3. You’ll then get a menu of options like creating a highlight or a citation from that passage of text.

    OK, got it!

    Cited passage

    Style
    Citations are available only to our active members.
    Buy instant access to cite pages or passages in MLA 8, MLA 7, APA and Chicago citation styles.

    "Portraying himself as an honest, ordinary person helped Lincoln identify with his audiences." (Einhorn, 1992, p. 25).

    "Portraying himself as an honest, ordinary person helped Lincoln identify with his audiences." (Einhorn 25)

    "Portraying himself as an honest, ordinary person helped Lincoln identify with his audiences." (Einhorn 25)

    "Portraying himself as an honest, ordinary person helped Lincoln identify with his audiences."1

    1. Lois J. Einhorn, Abraham Lincoln, the Orator: Penetrating the Lincoln Legend (Westport, CT: Greenwood Press, 1992), 25, http://www.questia.com/read/27419298.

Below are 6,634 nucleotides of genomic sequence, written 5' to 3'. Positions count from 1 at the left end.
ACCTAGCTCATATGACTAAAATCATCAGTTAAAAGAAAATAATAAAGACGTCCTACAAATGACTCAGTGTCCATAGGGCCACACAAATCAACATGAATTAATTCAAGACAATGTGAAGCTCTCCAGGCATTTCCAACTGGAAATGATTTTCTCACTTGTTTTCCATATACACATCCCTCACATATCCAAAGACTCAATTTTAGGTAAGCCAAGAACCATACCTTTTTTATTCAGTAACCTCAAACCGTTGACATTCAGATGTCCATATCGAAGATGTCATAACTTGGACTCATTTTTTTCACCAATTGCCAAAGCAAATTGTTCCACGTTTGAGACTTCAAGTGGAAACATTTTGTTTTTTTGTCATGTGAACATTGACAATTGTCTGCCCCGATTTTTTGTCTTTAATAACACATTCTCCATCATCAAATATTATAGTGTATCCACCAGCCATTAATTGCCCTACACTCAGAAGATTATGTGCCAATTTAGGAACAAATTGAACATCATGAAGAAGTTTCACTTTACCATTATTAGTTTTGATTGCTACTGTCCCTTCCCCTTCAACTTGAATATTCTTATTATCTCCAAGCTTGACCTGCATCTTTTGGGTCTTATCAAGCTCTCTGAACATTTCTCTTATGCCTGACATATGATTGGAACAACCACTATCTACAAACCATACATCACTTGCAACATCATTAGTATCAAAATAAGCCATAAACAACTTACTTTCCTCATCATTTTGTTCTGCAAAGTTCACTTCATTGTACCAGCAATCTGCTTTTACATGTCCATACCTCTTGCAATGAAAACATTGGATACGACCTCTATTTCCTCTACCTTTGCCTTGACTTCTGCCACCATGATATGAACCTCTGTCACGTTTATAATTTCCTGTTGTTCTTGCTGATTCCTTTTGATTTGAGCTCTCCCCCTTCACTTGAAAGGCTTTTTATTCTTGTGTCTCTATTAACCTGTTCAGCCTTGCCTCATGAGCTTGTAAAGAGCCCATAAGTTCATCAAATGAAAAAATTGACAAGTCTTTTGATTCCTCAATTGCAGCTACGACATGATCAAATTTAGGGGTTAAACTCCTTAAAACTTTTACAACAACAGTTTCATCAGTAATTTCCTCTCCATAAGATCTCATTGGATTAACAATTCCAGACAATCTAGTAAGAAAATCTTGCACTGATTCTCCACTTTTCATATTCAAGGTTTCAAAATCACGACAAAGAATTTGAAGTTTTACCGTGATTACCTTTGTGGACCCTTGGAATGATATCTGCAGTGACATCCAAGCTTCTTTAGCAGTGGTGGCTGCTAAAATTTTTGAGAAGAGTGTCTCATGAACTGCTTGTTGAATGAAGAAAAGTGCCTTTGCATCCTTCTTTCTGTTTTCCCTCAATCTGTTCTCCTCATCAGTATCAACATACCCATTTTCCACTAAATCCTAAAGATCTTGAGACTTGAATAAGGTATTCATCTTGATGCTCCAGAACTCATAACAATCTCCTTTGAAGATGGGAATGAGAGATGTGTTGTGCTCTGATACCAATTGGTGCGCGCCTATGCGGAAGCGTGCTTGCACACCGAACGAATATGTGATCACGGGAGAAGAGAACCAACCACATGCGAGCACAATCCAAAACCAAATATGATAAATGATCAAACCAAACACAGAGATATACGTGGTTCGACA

Cited passage

    Thanks for trying Questia!

    Please continue trying out our research tools, but please note, full functionality is available only to our active members.

    Your work will be lost once you leave this Web page.

    Buy instant access to save your work.

    Already a member? Log in now.

    Search by... Author
    Show... All Results Primary Sources Peer-reviewed

    Oops!

    An unknown error has occurred. Please click the button below to reload the page. If the problem persists, please try again in a little while.